If you’ve been driving around, you can’t fail to have noticed that the wattle is out in all its golden glory. One of our most loved native plants, its hues have given us our national colours.
The wattle has long had a special, even sentimental, meaning for Australians, so there are lots of reasons to celebrate its arrival and that of Wattle Day which was just held on 1 September.
One of the early stirrings of organised wattle love was in 1899 with the formation of the Victorian Wattle Club who organised bush walks to ‘view wattle’ every September. The club’s founder, Archibald James Campbell, was the first person to suggest that Wattle Day be celebrated across Australia on the same day.
Sydney’s Government Botanist agreed, in 1909 advocating: ‘…for the setting apart throughout the Commonwealth [of] a day on which the Australian national flower - the Wattle Blossom - might be worn, and its display encouraged.’
The following year, on 1 September 1910, the first National Wattle Day was celebrated in Sydney, Melbourne and Adelaide. Three years later the Australian Prime Minister, Andrew Fisher, changed Australia’s Coat of Arms to include more relevant Australian symbols and made two sprays of wattle the background feature.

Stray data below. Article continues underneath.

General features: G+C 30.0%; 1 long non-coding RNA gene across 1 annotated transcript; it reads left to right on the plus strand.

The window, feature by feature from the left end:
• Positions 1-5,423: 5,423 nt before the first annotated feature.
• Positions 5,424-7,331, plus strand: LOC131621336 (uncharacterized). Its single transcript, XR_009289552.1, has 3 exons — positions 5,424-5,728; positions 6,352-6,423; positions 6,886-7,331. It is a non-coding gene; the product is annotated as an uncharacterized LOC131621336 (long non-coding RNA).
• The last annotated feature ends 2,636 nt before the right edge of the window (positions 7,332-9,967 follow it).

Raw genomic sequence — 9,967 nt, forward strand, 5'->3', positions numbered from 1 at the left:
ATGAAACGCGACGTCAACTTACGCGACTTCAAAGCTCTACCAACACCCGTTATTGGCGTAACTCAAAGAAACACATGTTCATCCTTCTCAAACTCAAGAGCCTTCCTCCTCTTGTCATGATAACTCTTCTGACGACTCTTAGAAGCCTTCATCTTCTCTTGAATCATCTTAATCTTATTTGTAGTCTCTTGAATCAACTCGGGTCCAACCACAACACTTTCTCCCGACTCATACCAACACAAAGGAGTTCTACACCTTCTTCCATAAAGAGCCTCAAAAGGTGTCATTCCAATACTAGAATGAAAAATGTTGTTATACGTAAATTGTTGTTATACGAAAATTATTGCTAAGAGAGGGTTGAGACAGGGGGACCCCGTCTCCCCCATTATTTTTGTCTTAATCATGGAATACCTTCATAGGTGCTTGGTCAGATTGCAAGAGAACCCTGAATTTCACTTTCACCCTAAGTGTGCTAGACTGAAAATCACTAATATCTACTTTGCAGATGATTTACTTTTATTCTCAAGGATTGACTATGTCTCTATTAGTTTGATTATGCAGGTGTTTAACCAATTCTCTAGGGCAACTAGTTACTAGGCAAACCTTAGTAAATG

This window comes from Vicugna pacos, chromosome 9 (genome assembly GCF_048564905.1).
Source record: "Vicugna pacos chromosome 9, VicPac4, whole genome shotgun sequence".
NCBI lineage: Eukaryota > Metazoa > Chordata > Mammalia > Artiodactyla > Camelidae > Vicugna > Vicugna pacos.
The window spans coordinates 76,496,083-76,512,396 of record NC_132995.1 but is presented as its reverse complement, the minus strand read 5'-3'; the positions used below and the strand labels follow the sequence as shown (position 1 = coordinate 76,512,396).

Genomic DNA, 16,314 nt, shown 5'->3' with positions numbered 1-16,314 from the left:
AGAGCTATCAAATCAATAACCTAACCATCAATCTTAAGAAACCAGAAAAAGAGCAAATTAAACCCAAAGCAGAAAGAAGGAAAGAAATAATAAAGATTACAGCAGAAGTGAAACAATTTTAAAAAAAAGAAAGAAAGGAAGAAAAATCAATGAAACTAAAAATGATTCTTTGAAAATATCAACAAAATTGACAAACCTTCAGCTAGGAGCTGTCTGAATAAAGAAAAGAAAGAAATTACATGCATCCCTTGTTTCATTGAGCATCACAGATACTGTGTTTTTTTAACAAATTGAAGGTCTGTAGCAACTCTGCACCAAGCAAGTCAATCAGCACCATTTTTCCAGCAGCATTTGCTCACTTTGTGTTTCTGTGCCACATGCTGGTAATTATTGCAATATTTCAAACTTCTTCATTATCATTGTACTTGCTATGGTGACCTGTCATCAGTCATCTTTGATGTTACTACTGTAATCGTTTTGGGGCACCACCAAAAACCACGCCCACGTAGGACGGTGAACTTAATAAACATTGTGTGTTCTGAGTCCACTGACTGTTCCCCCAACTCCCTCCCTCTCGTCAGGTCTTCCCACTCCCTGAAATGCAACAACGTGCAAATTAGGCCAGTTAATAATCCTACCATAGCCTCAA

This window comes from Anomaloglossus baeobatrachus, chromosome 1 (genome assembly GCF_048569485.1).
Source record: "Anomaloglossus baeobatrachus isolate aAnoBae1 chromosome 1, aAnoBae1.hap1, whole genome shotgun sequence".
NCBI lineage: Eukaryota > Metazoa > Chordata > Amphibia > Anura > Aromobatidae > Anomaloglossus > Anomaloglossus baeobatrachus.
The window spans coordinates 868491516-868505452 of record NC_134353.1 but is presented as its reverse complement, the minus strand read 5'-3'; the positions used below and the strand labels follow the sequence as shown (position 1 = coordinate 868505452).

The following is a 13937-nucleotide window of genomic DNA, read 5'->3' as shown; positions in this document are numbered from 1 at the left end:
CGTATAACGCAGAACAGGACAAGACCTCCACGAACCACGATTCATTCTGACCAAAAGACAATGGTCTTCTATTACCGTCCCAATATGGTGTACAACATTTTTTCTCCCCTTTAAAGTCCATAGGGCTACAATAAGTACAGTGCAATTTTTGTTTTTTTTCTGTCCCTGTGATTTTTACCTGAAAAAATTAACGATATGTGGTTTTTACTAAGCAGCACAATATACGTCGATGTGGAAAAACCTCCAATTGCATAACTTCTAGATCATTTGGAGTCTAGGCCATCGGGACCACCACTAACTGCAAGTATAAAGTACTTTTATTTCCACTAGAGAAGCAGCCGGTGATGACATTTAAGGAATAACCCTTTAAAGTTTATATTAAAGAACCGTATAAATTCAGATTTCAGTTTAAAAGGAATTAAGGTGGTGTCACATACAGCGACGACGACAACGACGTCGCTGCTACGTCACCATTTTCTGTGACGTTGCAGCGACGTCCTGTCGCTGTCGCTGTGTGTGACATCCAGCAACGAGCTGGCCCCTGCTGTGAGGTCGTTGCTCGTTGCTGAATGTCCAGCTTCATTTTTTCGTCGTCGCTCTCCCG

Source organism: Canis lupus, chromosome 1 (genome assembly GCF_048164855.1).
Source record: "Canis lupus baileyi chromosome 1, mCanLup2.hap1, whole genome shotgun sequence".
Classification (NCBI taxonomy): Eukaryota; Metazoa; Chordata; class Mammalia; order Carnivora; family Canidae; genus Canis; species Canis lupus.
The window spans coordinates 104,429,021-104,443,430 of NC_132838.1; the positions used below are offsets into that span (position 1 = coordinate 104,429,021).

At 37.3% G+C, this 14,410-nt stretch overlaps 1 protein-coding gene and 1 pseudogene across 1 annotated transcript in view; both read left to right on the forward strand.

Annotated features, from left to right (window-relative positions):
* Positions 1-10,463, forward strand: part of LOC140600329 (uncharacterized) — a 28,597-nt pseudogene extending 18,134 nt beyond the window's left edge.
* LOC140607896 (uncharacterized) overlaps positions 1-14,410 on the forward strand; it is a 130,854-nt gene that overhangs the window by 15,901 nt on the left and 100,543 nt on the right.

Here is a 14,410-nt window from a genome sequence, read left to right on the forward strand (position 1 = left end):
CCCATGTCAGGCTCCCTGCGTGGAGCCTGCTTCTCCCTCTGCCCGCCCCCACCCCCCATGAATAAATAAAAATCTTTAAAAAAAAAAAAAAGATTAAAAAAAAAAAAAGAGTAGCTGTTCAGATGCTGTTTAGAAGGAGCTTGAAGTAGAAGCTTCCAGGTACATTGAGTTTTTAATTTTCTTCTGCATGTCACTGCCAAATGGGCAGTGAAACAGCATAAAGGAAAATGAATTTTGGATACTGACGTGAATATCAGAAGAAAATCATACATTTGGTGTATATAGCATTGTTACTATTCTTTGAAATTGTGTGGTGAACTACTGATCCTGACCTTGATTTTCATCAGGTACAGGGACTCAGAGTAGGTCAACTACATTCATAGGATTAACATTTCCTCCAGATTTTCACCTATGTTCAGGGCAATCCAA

After World War I broke out wattle became a strongly patriotic symbol, with sprigs sold in the street to raise money for the Red Cross’s war work. It was also presented at docks and train stations to returning service men and women, a beautiful gesture for an undoubtedly emotional homecoming.
Cessnock didn’t slouch when it came to putting on its own local Wattle Day celebration. On 6 September, 1955 more than 280 young people attended the first annual Wattle Ball at the Lyceum Hall.
Descriptions of the hall that night tell us that strings of coloured lights were looped across the ceiling, crepe paper in various hues decorated the supper tables and branches of wattle and other native trees were wound through lattice screens which had been placed throughout the venue.